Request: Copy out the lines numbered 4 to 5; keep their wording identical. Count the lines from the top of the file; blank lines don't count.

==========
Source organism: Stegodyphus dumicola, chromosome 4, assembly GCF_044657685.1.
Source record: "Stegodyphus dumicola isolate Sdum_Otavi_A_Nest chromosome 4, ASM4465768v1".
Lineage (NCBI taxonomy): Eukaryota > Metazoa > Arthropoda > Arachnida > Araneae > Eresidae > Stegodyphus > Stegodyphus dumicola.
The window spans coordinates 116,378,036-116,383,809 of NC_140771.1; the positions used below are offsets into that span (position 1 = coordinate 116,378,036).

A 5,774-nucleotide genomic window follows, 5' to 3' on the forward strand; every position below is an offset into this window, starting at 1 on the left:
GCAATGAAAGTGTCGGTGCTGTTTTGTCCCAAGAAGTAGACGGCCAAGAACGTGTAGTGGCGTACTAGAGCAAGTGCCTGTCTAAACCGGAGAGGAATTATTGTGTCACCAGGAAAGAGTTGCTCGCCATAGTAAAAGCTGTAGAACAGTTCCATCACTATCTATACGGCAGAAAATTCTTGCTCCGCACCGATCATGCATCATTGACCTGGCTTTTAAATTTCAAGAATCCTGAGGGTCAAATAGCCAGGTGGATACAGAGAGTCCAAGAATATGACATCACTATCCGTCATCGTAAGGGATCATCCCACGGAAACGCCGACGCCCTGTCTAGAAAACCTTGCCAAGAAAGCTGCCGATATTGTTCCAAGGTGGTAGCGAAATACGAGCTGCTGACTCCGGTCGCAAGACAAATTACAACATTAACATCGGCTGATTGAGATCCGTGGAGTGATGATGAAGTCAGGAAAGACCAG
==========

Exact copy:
The window spans coordinates 116,378,036-116,383,809 of NC_140771.1; the positions used below are offsets into that span (position 1 = coordinate 116,378,036).

A 5,774-nucleotide genomic window follows, 5' to 3' on the forward strand; every position below is an offset into this window, starting at 1 on the left: